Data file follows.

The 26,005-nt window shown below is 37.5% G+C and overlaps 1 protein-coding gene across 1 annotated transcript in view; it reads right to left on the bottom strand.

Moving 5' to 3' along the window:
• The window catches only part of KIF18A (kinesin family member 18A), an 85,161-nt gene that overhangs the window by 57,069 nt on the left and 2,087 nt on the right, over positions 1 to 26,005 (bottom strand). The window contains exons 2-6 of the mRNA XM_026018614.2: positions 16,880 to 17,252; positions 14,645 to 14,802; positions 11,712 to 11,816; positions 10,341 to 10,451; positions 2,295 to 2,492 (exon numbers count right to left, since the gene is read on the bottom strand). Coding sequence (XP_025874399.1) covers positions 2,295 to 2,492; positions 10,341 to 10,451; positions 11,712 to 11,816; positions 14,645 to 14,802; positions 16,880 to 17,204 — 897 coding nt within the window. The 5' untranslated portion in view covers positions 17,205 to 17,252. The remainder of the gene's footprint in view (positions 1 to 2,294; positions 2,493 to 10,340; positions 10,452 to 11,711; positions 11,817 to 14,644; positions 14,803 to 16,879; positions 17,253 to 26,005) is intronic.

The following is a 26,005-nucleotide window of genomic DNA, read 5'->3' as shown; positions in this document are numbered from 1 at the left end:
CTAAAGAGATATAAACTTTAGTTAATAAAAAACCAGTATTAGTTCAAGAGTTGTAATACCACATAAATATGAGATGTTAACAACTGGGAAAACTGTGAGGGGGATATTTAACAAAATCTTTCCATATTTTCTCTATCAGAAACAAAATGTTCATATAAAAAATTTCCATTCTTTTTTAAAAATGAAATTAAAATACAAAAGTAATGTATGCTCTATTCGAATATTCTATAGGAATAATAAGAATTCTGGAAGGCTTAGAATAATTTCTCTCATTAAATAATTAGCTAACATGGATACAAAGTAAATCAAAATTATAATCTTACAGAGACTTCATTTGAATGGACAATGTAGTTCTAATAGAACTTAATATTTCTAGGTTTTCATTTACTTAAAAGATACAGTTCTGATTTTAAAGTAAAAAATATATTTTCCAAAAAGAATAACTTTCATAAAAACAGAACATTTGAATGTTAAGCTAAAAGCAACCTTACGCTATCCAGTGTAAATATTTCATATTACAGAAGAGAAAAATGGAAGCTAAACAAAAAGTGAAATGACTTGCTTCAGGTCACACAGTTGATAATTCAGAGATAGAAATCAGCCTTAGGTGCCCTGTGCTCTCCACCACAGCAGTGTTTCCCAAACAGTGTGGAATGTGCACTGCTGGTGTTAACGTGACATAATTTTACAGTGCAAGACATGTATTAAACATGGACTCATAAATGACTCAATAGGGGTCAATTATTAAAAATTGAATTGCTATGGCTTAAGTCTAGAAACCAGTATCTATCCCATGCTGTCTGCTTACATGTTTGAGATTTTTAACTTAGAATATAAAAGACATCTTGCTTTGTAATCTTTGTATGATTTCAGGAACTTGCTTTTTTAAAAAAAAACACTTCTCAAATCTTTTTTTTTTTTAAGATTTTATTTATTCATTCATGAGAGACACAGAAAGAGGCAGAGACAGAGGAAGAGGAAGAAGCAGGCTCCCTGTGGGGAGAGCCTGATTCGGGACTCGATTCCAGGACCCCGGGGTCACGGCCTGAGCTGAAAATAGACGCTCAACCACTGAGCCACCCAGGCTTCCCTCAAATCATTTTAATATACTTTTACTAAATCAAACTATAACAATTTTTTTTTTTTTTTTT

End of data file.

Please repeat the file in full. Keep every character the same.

The 26,005-nt window shown below is 37.5% G+C and overlaps 1 protein-coding gene across 1 annotated transcript in view; it reads right to left on the bottom strand.

Moving 5' to 3' along the window:
• The window catches only part of KIF18A (kinesin family member 18A), an 85,161-nt gene that overhangs the window by 57,069 nt on the left and 2,087 nt on the right, over positions 1 to 26,005 (bottom strand). The window contains exons 2-6 of the mRNA XM_026018614.2: positions 16,880 to 17,252; positions 14,645 to 14,802; positions 11,712 to 11,816; positions 10,341 to 10,451; positions 2,295 to 2,492 (exon numbers count right to left, since the gene is read on the bottom strand). Coding sequence (XP_025874399.1) covers positions 2,295 to 2,492; positions 10,341 to 10,451; positions 11,712 to 11,816; positions 14,645 to 14,802; positions 16,880 to 17,204 — 897 coding nt within the window. The 5' untranslated portion in view covers positions 17,205 to 17,252. The remainder of the gene's footprint in view (positions 1 to 2,294; positions 2,493 to 10,340; positions 10,452 to 11,711; positions 11,817 to 14,644; positions 14,803 to 16,879; positions 17,253 to 26,005) is intronic.

The following is a 26,005-nucleotide window of genomic DNA, read 5'->3' as shown; positions in this document are numbered from 1 at the left end:
CTAAAGAGATATAAACTTTAGTTAATAAAAAACCAGTATTAGTTCAAGAGTTGTAATACCACATAAATATGAGATGTTAACAACTGGGAAAACTGTGAGGGGGATATTTAACAAAATCTTTCCATATTTTCTCTATCAGAAACAAAATGTTCATATAAAAAATTTCCATTCTTTTTTAAAAATGAAATTAAAATACAAAAGTAATGTATGCTCTATTCGAATATTCTATAGGAATAATAAGAATTCTGGAAGGCTTAGAATAATTTCTCTCATTAAATAATTAGCTAACATGGATACAAAGTAAATCAAAATTATAATCTTACAGAGACTTCATTTGAATGGACAATGTAGTTCTAATAGAACTTAATATTTCTAGGTTTTCATTTACTTAAAAGATACAGTTCTGATTTTAAAGTAAAAAATATATTTTCCAAAAAGAATAACTTTCATAAAAACAGAACATTTGAATGTTAAGCTAAAAGCAACCTTACGCTATCCAGTGTAAATATTTCATATTACAGAAGAGAAAAATGGAAGCTAAACAAAAAGTGAAATGACTTGCTTCAGGTCACACAGTTGATAATTCAGAGATAGAAATCAGCCTTAGGTGCCCTGTGCTCTCCACCACAGCAGTGTTTCCCAAACAGTGTGGAATGTGCACTGCTGGTGTTAACGTGACATAATTTTACAGTGCAAGACATGTATTAAACATGGACTCATAAATGACTCAATAGGGGTCAATTATTAAAAATTGAATTGCTATGGCTTAAGTCTAGAAACCAGTATCTATCCCATGCTGTCTGCTTACATGTTTGAGATTTTTAACTTAGAATATAAAAGACATCTTGCTTTGTAATCTTTGTATGATTTCAGGAACTTGCTTTTTTAAAAAAAAACACTTCTCAAATCTTTTTTTTTTTTAAGATTTTATTTATTCATTCATGAGAGACACAGAAAGAGGCAGAGACAGAGGAAGAGGAAGAAGCAGGCTCCCTGTGGGGAGAGCCTGATTCGGGACTCGATTCCAGGACCCCGGGGTCACGGCCTGAGCTGAAAATAGACGCTCAACCACTGAGCCACCCAGGCTTCCCTCAAATCATTTTAATATACTTTTACTAAATCAAACTATAACAATTTTTTTTTTTTTTTTT